John Parra is an award-winning illustrator, designer, teacher, and fine art painter. His children’s books have earned many awards including, the SCBWI Golden Kite Award, ALA’s Pura Belpré Honors, The Christopher’s Award, the International Latino Book Award, and many more. In 2015 John was invited by the Metropolitan Museum of Art in New York to present a special event about his work and career in art and illustration and in 2017 John’s art will be seen on six new Forever Postal Stamps from USPS titled: Delicioso. He currently lives with his wife Maria in Queens, New York. John graduated from Art Center College of Design in Pasadena, California. Visit him on the web http://www.johnparraart.com/home.htm, or follow him on twitter @johnparraart
Top customer reviews
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The focus of the book is Frida and her animals. The animals which are represented in her paintings are listed in the afterword biography along with dates.
The book is full of small background history such as the fact that her dogs were Xolo, a hairless breed known to the Aztecs.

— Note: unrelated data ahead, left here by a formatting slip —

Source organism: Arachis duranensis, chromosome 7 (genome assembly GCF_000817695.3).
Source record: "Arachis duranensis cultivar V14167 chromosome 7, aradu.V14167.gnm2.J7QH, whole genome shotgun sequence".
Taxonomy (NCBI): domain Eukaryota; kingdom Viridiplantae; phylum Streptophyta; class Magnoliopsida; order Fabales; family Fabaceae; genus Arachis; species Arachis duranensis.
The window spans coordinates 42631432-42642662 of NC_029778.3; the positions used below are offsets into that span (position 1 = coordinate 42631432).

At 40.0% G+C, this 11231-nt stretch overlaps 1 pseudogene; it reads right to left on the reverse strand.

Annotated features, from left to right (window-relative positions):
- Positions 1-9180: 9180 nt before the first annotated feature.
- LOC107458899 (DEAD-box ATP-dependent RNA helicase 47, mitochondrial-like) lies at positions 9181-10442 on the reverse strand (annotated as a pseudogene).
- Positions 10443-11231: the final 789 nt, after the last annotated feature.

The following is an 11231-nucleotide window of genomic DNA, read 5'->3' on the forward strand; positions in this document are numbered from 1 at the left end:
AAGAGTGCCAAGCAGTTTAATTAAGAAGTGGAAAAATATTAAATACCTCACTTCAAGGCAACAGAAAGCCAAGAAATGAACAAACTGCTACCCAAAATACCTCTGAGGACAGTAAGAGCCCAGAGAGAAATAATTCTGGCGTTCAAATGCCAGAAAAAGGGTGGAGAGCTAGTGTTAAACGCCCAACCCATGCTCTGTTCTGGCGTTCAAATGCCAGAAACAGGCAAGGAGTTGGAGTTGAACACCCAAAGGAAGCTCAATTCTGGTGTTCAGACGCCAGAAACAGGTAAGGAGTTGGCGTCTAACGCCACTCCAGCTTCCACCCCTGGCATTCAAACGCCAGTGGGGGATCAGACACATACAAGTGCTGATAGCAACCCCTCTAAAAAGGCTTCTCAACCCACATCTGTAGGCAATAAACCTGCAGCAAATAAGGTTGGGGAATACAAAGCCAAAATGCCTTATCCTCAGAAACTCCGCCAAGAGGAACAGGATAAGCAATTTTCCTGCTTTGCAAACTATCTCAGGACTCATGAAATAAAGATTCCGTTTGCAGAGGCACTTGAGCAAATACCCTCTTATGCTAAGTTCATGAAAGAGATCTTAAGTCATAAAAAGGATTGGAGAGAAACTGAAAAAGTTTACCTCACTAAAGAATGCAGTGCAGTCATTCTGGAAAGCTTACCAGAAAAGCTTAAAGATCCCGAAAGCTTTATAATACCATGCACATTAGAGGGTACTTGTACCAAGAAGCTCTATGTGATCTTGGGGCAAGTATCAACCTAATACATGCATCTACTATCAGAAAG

The art itself is very colorful and primitive and does a good job of being reminiscent without attempting to copy Kahlo's style. The paintings and narrative go well together.
The book would be well received by any young reader and could be well used in a unit on art history.
I liked how the illustrations in the book included reminders of her chronic pain and difficulties, such as a wheelchair and prosthesis, without explicitly overemphasizing them. I think it would resonate well with a reading group of youngsters to maybe see that people are more similar than they had thought.
Beautiful book, well written. Very basic but a good introduction for further reading.
Disclosure: I received an ARC at no cost from the author/publisher.